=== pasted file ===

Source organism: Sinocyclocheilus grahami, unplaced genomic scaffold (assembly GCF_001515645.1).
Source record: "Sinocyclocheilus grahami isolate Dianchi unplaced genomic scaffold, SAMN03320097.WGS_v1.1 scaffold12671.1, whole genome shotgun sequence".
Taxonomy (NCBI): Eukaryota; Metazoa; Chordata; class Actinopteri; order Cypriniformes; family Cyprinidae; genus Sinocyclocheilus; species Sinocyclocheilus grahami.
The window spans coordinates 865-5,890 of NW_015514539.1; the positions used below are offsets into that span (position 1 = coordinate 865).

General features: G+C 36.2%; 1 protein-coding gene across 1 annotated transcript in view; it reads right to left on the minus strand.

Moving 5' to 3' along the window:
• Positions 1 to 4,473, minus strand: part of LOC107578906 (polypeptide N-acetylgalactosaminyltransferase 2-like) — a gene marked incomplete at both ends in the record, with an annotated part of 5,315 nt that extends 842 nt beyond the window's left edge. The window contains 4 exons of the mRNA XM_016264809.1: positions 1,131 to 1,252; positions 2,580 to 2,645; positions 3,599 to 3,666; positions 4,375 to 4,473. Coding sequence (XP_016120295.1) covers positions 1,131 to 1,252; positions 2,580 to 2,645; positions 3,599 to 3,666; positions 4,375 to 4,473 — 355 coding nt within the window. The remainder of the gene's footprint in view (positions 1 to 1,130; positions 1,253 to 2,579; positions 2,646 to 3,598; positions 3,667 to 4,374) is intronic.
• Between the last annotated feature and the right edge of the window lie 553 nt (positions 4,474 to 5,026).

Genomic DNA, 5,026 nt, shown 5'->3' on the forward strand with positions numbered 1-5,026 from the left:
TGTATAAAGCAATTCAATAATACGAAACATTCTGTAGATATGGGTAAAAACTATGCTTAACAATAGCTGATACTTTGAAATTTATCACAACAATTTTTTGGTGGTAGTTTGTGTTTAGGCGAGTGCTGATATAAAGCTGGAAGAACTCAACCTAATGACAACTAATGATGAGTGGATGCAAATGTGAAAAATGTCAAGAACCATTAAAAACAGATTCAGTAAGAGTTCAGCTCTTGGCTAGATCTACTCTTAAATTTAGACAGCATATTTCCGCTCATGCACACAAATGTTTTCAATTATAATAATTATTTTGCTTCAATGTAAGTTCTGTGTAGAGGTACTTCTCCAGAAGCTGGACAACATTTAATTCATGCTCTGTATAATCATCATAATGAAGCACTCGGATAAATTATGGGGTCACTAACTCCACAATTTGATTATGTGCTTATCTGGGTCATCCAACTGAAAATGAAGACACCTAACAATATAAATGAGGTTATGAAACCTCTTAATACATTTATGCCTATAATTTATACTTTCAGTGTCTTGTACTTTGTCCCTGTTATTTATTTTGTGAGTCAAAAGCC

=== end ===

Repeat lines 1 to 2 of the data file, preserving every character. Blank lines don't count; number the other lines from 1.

Source organism: Sinocyclocheilus grahami, unplaced genomic scaffold (assembly GCF_001515645.1).
Source record: "Sinocyclocheilus grahami isolate Dianchi unplaced genomic scaffold, SAMN03320097.WGS_v1.1 scaffold12671.1, whole genome shotgun sequence".